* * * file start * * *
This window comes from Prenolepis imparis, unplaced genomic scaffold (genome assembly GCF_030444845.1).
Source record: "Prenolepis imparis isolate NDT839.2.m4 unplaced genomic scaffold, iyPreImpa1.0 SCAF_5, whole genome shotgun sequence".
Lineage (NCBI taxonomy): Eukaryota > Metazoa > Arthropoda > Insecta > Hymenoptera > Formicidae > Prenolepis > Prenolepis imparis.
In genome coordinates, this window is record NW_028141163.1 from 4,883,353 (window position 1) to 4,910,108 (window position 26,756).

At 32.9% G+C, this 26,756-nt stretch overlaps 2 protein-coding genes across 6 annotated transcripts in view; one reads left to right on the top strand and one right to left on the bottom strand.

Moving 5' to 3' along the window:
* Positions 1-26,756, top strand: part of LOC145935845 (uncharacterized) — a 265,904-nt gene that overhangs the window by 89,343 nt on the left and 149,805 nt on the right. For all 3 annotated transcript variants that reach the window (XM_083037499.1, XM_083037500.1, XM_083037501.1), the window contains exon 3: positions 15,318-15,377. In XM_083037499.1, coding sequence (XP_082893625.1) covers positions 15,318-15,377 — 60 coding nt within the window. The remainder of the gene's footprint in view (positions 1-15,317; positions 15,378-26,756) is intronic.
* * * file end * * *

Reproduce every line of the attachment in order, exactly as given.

This window comes from Prenolepis imparis, unplaced genomic scaffold (genome assembly GCF_030444845.1).
Source record: "Prenolepis imparis isolate NDT839.2.m4 unplaced genomic scaffold, iyPreImpa1.0 SCAF_5, whole genome shotgun sequence".
Lineage (NCBI taxonomy): Eukaryota > Metazoa > Arthropoda > Insecta > Hymenoptera > Formicidae > Prenolepis > Prenolepis imparis.
In genome coordinates, this window is record NW_028141163.1 from 4,883,353 (window position 1) to 4,910,108 (window position 26,756).

At 32.9% G+C, this 26,756-nt stretch overlaps 2 protein-coding genes across 6 annotated transcripts in view; one reads left to right on the top strand and one right to left on the bottom strand.

Moving 5' to 3' along the window:
* Positions 1-26,756, top strand: part of LOC145935845 (uncharacterized) — a 265,904-nt gene that overhangs the window by 89,343 nt on the left and 149,805 nt on the right. For all 3 annotated transcript variants that reach the window (XM_083037499.1, XM_083037500.1, XM_083037501.1), the window contains exon 3: positions 15,318-15,377. In XM_083037499.1, coding sequence (XP_082893625.1) covers positions 15,318-15,377 — 60 coding nt within the window. The remainder of the gene's footprint in view (positions 1-15,317; positions 15,378-26,756) is intronic.